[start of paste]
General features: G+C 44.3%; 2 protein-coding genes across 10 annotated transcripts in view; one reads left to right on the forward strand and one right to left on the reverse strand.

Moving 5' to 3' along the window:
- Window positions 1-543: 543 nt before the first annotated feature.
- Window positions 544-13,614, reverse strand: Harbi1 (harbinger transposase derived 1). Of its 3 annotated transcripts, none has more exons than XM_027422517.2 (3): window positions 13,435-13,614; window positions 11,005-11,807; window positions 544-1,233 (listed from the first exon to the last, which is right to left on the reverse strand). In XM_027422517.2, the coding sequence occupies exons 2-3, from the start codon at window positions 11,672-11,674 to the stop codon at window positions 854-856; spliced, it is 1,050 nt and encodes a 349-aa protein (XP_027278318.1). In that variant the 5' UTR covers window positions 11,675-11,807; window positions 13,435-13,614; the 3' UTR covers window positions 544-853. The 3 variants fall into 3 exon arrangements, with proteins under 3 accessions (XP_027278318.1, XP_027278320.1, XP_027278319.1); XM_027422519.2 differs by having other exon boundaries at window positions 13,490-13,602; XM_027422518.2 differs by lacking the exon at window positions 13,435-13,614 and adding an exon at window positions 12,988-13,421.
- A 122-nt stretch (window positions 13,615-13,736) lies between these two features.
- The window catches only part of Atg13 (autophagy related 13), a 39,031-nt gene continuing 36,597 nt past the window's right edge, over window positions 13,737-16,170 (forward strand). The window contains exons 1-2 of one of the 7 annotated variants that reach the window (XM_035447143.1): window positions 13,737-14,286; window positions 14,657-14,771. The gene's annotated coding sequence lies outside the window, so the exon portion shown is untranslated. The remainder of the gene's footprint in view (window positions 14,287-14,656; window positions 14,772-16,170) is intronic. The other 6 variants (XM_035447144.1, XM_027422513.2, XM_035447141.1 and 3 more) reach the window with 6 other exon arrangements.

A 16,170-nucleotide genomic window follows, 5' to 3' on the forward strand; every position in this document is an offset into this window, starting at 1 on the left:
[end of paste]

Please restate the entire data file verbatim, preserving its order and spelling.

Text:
General features: G+C 44.3%; 2 protein-coding genes across 10 annotated transcripts in view; one reads left to right on the forward strand and one right to left on the reverse strand.

Moving 5' to 3' along the window:
- Window positions 1-543: 543 nt before the first annotated feature.
- Window positions 544-13,614, reverse strand: Harbi1 (harbinger transposase derived 1). Of its 3 annotated transcripts, none has more exons than XM_027422517.2 (3): window positions 13,435-13,614; window positions 11,005-11,807; window positions 544-1,233 (listed from the first exon to the last, which is right to left on the reverse strand). In XM_027422517.2, the coding sequence occupies exons 2-3, from the start codon at window positions 11,672-11,674 to the stop codon at window positions 854-856; spliced, it is 1,050 nt and encodes a 349-aa protein (XP_027278318.1). In that variant the 5' UTR covers window positions 11,675-11,807; window positions 13,435-13,614; the 3' UTR covers window positions 544-853. The 3 variants fall into 3 exon arrangements, with proteins under 3 accessions (XP_027278318.1, XP_027278320.1, XP_027278319.1); XM_027422519.2 differs by having other exon boundaries at window positions 13,490-13,602; XM_027422518.2 differs by lacking the exon at window positions 13,435-13,614 and adding an exon at window positions 12,988-13,421.
- A 122-nt stretch (window positions 13,615-13,736) lies between these two features.
- The window catches only part of Atg13 (autophagy related 13), a 39,031-nt gene continuing 36,597 nt past the window's right edge, over window positions 13,737-16,170 (forward strand). The window contains exons 1-2 of one of the 7 annotated variants that reach the window (XM_035447143.1): window positions 13,737-14,286; window positions 14,657-14,771. The gene's annotated coding sequence lies outside the window, so the exon portion shown is untranslated. The remainder of the gene's footprint in view (window positions 14,287-14,656; window positions 14,772-16,170) is intronic. The other 6 variants (XM_035447144.1, XM_027422513.2, XM_035447141.1 and 3 more) reach the window with 6 other exon arrangements.

A 16,170-nucleotide genomic window follows, 5' to 3' on the forward strand; every position in this document is an offset into this window, starting at 1 on the left: